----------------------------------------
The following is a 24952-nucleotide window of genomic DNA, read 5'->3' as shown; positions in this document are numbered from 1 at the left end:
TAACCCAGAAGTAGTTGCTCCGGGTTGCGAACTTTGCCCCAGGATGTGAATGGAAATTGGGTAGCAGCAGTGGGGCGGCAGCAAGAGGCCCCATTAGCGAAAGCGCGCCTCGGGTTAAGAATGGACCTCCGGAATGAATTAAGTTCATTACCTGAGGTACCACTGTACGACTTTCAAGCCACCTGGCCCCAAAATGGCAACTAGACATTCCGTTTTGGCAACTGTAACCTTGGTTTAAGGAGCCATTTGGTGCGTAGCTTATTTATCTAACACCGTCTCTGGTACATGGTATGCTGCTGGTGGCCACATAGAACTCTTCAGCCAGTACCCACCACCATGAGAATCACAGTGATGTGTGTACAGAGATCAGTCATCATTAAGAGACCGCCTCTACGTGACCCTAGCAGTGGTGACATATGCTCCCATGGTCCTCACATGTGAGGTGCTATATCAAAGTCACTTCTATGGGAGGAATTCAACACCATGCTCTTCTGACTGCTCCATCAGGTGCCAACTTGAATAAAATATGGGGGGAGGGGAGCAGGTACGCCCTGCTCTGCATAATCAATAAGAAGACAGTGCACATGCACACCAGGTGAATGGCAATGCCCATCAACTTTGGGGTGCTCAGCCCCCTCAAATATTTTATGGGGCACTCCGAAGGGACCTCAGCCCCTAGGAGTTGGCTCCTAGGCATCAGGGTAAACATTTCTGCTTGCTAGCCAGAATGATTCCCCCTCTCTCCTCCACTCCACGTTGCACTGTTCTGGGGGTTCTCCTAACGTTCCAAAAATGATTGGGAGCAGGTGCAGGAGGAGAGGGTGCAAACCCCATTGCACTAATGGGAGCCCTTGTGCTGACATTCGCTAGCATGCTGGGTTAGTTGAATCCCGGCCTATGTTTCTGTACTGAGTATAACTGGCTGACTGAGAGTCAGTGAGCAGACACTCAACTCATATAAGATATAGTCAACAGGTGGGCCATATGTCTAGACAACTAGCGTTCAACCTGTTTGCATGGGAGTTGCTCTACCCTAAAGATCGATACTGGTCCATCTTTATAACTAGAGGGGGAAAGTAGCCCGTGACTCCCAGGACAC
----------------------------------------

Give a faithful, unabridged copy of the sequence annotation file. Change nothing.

The following is a 24952-nucleotide window of genomic DNA, read 5'->3' as shown; positions in this document are numbered from 1 at the left end:
TAACCCAGAAGTAGTTGCTCCGGGTTGCGAACTTTGCCCCAGGATGTGAATGGAAATTGGGTAGCAGCAGTGGGGCGGCAGCAAGAGGCCCCATTAGCGAAAGCGCGCCTCGGGTTAAGAATGGACCTCCGGAATGAATTAAGTTCATTACCTGAGGTACCACTGTACGACTTTCAAGCCACCTGGCCCCAAAATGGCAACTAGACATTCCGTTTTGGCAACTGTAACCTTGGTTTAAGGAGCCATTTGGTGCGTAGCTTATTTATCTAACACCGTCTCTGGTACATGGTATGCTGCTGGTGGCCACATAGAACTCTTCAGCCAGTACCCACCACCATGAGAATCACAGTGATGTGTGTACAGAGATCAGTCATCATTAAGAGACCGCCTCTACGTGACCCTAGCAGTGGTGACATATGCTCCCATGGTCCTCACATGTGAGGTGCTATATCAAAGTCACTTCTATGGGAGGAATTCAACACCATGCTCTTCTGACTGCTCCATCAGGTGCCAACTTGAATAAAATATGGGGGGAGGGGAGCAGGTACGCCCTGCTCTGCATAATCAATAAGAAGACAGTGCACATGCACACCAGGTGAATGGCAATGCCCATCAACTTTGGGGTGCTCAGCCCCCTCAAATATTTTATGGGGCACTCCGAAGGGACCTCAGCCCCTAGGAGTTGGCTCCTAGGCATCAGGGTAAACATTTCTGCTTGCTAGCCAGAATGATTCCCCCTCTCTCCTCCACTCCACGTTGCACTGTTCTGGGGGTTCTCCTAACGTTCCAAAAATGATTGGGAGCAGGTGCAGGAGGAGAGGGTGCAAACCCCATTGCACTAATGGGAGCCCTTGTGCTGACATTCGCTAGCATGCTGGGTTAGTTGAATCCCGGCCTATGTTTCTGTACTGAGTATAACTGGCTGACTGAGAGTCAGTGAGCAGACACTCAACTCATATAAGATATAGTCAACAGGTGGGCCATATGTCTAGACAACTAGCGTTCAACCTGTTTGCATGGGAGTTGCTCTACCCTAAAGATCGATACTGGTCCATCTTTATAACTAGAGGGGGAAAGTAGCCCGTGACTCCCAGGACAC